LEAP: Lean and Agile Practices Linking Engineering Higher Education to Industry
ERASMUS+ KA2 Higher Education project 2016-1-EL01-KA203-023624 (through the ERASMUS+ Greek National Agency IKY).
LEAP aims at building experience and knowledge among higher education students on emerging lean and agile industry practices empowering them to effectively transition into the professional world, focusing on engineering disciplines. The project further aims at closing the new digital divide by promoting the development of high quality digital content for higher education linked to both academic and industry needs. Lean practices will encourage students to design solutions that meet needs while minimizing the deployment of resources. Agile practices expose students to industry cycles in which design is integrated throughout production processes, as opposed to only in the early stages of production, ensuring that the final product effectively addresses consumer needs.
LEAP deploys serious games that encourage learners to adopt industry roles, to think critically for addressing community and societal needs through agile engineering solutions, to practice on the application of industrial process management in the context of their higher education curricula, and to take into account environmental responsibility issues in service design and implementation. The LEAP project demonstrates how lean and agile practices can offer benefits throughout engineering and beyond the sectors in which they were originally conveived, namely automotive and software respectively.
Three serious games developed as learning applications. The games explore the topics of:
Technical debt, which refers to the benefits of investing in good practices early in the implementation process in order to contain costs further down in the production.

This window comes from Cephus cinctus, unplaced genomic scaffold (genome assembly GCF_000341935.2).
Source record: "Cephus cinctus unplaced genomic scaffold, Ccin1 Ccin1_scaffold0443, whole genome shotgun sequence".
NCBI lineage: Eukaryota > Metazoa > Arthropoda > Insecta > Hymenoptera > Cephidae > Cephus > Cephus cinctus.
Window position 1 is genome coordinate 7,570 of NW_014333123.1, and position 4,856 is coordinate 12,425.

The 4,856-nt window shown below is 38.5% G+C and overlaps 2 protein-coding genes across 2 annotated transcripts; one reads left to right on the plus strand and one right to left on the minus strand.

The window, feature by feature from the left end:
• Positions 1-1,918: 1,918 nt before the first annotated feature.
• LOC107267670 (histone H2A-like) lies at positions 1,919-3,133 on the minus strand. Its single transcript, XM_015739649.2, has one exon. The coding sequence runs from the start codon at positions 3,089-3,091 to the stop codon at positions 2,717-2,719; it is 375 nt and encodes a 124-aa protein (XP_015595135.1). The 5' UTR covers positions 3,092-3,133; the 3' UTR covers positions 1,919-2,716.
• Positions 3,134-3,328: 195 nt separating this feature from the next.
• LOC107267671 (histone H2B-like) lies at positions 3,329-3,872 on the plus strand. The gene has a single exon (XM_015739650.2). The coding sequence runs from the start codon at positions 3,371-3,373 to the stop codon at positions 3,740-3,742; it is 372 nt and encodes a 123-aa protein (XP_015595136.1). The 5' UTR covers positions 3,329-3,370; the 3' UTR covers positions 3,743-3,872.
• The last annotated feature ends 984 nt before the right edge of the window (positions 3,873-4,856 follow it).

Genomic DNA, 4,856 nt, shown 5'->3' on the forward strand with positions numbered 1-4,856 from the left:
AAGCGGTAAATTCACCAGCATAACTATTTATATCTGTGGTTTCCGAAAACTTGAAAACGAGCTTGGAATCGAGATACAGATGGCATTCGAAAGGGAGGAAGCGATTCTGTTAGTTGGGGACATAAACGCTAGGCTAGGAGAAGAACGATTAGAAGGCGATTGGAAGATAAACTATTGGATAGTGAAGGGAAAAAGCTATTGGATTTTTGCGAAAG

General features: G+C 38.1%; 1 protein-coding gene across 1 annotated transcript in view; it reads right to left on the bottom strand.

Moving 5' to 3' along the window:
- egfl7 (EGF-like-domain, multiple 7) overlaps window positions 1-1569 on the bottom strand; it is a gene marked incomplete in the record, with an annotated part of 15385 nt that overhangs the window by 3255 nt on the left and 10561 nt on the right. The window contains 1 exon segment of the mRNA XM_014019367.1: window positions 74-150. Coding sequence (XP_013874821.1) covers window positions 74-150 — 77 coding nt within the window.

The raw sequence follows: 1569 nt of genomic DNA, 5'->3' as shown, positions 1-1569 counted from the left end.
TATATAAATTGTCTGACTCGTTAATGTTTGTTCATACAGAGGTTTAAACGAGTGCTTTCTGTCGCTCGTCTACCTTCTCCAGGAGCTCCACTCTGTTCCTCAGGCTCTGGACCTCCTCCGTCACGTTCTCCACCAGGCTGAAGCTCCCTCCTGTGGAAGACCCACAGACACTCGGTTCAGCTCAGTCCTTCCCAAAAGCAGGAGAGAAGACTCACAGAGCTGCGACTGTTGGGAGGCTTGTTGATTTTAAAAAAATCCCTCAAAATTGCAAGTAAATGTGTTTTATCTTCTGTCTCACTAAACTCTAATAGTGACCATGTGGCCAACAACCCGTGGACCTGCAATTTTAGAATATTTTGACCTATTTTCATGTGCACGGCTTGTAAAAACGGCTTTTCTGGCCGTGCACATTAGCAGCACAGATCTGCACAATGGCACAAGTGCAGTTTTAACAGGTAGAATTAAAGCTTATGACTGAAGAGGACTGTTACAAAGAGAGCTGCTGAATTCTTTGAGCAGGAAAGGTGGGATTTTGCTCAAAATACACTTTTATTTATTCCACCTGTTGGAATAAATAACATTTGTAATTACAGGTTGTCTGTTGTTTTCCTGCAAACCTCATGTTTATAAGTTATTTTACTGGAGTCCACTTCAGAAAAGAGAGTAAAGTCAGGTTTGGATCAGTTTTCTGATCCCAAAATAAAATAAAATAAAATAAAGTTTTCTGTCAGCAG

5S, which refers to lean practices and specifically the methodology of sorting, ordering, shining/cleaning, standardizing, and sustaining. The process, which was first introduced in the automotive industry, aims at containing production costs by eliminating unnecessary practices. 3 scenarios have been developed to demonstrate that lean practices offer benefits in wide sectors. The scenarios focus on organizing a pharmacy (medical sector), a scrapyard (manufacturing), and a digital office space (digital economy).
SCRUM, which refers to the related popular agile design methodology, which aims to ensure that software best addresses the needs of target users. SCRUM includes roles, namely SCRUM Master, Team Member, and Product Owner (typically the customer). The team prioritizes tasks and delivers a product incrementaly in cycles that are called "SCRUMS". The application includes two scenarios that show how agile can benefit sectors beyond software engineering. The scenarios focus on urban design and agricultural design.
The project further developed instructional support content in the form of learning sheets of suggested activities, videos that demonstrate the functionality of the LEAP games, and reference manuals.
All project results are openly available on the LEAP project portal. In addition, the source code of the applications is available on the project portal with the objective of allowing interested parties to reuse the code for the development of additional scenarios or applications that target either the same sector (higher education) or others.
The LEAP portal is http://leapproject.eu